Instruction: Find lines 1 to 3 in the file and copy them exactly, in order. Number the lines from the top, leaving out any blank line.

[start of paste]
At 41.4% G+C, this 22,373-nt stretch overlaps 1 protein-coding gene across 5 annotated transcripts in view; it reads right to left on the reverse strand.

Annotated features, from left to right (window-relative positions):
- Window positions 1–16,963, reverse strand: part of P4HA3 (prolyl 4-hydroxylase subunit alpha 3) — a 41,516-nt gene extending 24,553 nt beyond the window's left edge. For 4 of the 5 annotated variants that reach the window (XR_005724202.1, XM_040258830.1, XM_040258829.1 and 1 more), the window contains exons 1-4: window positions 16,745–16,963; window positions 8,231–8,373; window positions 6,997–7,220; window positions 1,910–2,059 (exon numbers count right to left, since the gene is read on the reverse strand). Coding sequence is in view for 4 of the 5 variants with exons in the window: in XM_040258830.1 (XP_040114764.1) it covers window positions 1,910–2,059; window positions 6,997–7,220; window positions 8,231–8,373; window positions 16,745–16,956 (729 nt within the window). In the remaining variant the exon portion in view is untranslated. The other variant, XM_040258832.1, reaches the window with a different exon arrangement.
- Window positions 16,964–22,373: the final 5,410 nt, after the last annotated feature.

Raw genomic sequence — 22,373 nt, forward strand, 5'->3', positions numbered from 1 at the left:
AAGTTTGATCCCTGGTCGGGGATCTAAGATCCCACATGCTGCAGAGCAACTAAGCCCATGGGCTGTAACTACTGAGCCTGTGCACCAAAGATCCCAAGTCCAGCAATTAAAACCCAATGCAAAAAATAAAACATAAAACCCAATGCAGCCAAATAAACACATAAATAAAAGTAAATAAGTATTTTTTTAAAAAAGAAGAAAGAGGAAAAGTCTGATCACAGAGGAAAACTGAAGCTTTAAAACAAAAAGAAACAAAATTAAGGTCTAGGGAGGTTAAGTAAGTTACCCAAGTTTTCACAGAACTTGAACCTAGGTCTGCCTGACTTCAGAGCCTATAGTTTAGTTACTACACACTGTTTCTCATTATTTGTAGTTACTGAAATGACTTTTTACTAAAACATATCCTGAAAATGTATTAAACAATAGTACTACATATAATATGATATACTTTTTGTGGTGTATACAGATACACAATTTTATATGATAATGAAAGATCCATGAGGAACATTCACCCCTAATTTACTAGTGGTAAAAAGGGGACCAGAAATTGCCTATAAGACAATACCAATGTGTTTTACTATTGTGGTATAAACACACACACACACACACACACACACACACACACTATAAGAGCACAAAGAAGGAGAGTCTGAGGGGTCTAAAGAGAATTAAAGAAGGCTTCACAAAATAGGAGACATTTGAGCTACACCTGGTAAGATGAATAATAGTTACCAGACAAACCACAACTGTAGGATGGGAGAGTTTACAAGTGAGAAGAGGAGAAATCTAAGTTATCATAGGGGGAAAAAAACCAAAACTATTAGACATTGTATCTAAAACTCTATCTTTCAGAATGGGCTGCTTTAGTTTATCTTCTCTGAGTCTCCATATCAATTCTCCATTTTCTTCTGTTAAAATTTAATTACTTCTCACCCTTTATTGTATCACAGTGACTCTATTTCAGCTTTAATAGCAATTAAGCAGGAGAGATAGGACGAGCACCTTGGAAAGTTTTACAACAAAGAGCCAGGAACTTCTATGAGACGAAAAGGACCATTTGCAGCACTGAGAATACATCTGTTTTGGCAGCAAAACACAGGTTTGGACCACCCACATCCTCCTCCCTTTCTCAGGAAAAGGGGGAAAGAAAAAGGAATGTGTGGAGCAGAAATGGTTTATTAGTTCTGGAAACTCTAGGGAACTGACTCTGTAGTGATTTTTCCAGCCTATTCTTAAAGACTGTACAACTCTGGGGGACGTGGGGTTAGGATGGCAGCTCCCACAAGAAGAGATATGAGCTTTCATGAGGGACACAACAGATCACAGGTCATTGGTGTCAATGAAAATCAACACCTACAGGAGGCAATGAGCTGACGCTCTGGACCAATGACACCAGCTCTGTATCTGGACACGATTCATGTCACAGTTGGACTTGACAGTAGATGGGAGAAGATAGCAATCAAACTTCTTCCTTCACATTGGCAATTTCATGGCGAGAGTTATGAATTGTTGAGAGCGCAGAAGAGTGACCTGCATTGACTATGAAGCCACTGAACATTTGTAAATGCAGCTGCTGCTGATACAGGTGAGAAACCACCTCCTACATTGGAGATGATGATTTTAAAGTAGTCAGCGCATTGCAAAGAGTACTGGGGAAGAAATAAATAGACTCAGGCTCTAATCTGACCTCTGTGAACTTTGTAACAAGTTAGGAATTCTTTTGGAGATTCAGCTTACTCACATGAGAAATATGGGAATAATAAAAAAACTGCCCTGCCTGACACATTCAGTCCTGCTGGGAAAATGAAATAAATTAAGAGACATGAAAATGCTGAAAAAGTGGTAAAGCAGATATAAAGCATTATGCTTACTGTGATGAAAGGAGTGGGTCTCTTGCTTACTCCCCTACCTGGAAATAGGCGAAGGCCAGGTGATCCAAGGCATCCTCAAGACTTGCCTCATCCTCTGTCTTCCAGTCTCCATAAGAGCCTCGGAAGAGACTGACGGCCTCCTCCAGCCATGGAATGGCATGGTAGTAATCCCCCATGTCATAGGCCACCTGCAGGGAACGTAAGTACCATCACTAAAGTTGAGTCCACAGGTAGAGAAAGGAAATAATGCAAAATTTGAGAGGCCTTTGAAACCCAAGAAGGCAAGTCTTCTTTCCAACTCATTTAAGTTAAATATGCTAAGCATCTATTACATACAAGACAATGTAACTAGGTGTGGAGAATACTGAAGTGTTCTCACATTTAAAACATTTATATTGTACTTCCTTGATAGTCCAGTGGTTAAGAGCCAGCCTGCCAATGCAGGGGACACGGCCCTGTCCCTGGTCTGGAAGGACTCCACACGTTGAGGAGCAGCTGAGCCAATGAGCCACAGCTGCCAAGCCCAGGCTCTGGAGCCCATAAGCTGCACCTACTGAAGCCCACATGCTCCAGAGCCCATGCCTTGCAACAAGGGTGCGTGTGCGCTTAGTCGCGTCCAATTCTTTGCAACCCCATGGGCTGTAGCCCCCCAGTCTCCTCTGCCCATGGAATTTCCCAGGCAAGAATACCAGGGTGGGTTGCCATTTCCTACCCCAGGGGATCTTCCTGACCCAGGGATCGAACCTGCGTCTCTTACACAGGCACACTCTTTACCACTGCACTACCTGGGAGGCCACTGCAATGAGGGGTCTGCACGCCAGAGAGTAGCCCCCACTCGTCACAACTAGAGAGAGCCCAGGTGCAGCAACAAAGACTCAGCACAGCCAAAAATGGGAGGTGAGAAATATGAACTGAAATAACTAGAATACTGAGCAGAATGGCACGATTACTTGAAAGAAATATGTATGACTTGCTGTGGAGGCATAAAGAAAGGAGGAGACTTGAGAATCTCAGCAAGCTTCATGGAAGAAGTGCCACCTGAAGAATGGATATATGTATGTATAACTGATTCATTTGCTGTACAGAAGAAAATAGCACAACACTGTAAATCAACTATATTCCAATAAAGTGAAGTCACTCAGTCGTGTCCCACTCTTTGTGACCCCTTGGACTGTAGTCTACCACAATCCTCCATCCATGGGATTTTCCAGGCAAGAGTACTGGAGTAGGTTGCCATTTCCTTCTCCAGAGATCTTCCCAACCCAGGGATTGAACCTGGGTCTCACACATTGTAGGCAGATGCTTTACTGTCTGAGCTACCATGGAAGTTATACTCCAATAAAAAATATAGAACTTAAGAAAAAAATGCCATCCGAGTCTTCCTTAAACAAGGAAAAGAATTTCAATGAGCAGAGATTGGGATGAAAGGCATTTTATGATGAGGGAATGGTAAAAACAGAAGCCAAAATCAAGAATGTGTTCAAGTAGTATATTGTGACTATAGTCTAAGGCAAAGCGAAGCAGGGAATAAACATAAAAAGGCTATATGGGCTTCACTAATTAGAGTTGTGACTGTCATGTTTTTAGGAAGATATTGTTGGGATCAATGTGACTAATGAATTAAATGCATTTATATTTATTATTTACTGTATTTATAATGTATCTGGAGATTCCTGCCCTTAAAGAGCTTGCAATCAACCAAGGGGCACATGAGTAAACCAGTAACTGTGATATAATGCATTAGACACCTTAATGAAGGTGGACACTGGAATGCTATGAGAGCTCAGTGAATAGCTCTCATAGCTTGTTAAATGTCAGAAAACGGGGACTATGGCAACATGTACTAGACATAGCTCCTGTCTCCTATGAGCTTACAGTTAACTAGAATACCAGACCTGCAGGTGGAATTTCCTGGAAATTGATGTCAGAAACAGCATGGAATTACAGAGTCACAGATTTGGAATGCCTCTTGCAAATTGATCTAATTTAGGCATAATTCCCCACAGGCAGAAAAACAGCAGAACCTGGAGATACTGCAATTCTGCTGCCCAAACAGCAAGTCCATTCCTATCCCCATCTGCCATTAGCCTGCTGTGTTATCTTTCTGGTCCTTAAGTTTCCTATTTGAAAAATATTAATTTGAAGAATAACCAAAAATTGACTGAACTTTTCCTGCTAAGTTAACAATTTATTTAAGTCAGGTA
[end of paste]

At 41.4% G+C, this 22,373-nt stretch overlaps 1 protein-coding gene across 5 annotated transcripts in view; it reads right to left on the reverse strand.

Annotated features, from left to right (window-relative positions):
- Window positions 1–16,963, reverse strand: part of P4HA3 (prolyl 4-hydroxylase subunit alpha 3) — a 41,516-nt gene extending 24,553 nt beyond the window's left edge. For 4 of the 5 annotated variants that reach the window (XR_005724202.1, XM_040258830.1, XM_040258829.1 and 1 more), the window contains exons 1-4: window positions 16,745–16,963; window positions 8,231–8,373; window positions 6,997–7,220; window positions 1,910–2,059 (exon numbers count right to left, since the gene is read on the reverse strand). Coding sequence is in view for 4 of the 5 variants with exons in the window: in XM_040258830.1 (XP_040114764.1) it covers window positions 1,910–2,059; window positions 6,997–7,220; window positions 8,231–8,373; window positions 16,745–16,956 (729 nt within the window). In the remaining variant the exon portion in view is untranslated. The other variant, XM_040258832.1, reaches the window with a different exon arrangement.